Projects 2010 > Hills are Evil > Journal
To understand exactly where we're going to go with this project we need to look into what we need from an accessible route.
Most commonly, the term 'accessible route' is used in reference to those with restricted mobility, such as wheelchair users. In such cases, a route would need to avoid: steep hills (both up- and down-ward); uneven surfaces like cobbles; unstable surfaces like sand; steps (including kerbsides) and cattle grids – so a route free from these 'no-goes' would be considered accessible.
BUT if you can walk a little but need a wheelchair for long distances then your criteria for 'accessible' may change – for example, steps and uneven surfaces may no longer be an issue but steep hills might remain a problem.
Temporary obstructions can also affect accessibility – the snow we experienced last winter comes to mind – and everyone loves a shortcut. If we attempt to create routes that are accessible to all then we risk sending everyone round the long way. Why walk around the 'obstacle' when, for you, it isn't an obstacle and you could just take the stairs? What we all want is a route that reflects and caters to our needs.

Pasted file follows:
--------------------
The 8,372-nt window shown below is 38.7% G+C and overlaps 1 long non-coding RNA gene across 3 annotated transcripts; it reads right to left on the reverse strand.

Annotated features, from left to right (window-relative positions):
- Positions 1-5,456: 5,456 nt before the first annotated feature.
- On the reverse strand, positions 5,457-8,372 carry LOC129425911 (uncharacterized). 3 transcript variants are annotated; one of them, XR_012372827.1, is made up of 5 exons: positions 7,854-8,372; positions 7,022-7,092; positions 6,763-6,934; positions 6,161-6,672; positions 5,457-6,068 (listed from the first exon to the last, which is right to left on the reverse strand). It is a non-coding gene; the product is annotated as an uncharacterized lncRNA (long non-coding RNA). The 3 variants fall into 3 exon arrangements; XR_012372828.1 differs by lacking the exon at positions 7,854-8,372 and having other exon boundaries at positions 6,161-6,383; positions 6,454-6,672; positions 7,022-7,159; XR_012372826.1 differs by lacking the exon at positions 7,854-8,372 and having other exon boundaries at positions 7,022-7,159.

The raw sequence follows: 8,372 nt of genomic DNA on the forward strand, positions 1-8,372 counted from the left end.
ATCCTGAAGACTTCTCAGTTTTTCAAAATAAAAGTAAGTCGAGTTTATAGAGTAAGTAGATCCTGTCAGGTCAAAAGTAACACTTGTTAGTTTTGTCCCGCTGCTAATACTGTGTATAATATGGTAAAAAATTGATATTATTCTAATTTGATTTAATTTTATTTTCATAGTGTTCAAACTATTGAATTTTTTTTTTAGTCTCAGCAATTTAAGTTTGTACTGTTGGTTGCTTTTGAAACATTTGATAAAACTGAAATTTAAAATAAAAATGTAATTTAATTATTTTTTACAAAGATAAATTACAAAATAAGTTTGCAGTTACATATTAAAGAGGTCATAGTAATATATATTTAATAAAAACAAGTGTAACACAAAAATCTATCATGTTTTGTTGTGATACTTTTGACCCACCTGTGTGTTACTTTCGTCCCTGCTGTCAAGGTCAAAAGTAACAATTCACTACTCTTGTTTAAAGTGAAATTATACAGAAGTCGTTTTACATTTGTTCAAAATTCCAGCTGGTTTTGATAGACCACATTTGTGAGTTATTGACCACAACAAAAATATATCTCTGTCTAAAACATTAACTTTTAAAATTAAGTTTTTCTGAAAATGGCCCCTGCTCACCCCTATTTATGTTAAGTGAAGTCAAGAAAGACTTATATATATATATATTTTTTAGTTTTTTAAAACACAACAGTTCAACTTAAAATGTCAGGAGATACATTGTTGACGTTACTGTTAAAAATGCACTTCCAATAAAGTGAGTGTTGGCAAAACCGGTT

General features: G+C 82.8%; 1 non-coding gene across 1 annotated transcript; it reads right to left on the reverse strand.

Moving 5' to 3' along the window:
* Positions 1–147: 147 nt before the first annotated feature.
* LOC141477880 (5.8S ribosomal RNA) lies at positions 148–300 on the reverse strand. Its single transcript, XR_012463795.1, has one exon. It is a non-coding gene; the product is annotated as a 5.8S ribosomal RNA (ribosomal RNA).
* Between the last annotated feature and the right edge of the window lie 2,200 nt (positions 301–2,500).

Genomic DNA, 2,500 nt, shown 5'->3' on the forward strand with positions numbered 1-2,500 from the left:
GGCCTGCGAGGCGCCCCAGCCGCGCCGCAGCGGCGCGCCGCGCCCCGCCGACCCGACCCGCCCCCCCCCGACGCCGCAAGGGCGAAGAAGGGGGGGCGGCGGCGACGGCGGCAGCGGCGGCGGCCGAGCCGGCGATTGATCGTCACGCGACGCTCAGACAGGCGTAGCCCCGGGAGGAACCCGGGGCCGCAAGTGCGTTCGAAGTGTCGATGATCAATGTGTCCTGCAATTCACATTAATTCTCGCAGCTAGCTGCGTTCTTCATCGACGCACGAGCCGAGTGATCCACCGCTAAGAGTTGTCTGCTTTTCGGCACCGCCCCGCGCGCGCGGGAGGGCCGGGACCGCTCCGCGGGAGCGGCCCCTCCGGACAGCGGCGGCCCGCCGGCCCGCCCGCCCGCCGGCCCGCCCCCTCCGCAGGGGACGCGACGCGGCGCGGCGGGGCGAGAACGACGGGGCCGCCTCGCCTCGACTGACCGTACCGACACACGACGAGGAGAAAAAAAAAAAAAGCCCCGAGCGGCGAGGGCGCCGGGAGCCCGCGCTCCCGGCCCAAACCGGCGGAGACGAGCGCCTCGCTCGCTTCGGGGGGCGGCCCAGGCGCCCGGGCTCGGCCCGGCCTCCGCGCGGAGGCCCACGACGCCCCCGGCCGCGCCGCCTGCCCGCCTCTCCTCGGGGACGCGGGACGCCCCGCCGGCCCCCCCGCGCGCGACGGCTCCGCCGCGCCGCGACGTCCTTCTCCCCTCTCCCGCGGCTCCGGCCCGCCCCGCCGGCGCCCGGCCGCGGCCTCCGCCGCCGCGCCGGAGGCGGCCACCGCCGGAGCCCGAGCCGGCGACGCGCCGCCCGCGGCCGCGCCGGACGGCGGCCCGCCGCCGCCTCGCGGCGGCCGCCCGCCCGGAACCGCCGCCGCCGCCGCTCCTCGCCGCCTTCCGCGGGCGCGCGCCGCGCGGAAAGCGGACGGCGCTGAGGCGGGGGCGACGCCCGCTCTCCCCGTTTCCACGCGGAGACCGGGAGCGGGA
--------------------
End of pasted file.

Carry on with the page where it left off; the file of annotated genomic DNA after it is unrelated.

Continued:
On most route planners for cars you have the option to avoid motorways or tolls, or to use live traffic data to ensure the swiftest route. On the cycling route planners we have come across online, you usually have the options of fastest, quietest or most balanced. This lends itself nicely to enabling users to choose whether to go for a leisurely scenic ride or get from A to B as quickly as possible.
Our approach to routing is therefore with the emphasis on 'user defined accessibility' – creating a tool that enables our users to personalise their criteria for an accessible route. For more reflections on accessible routing, Steve Patterson's July 2008 blog post may be of interest.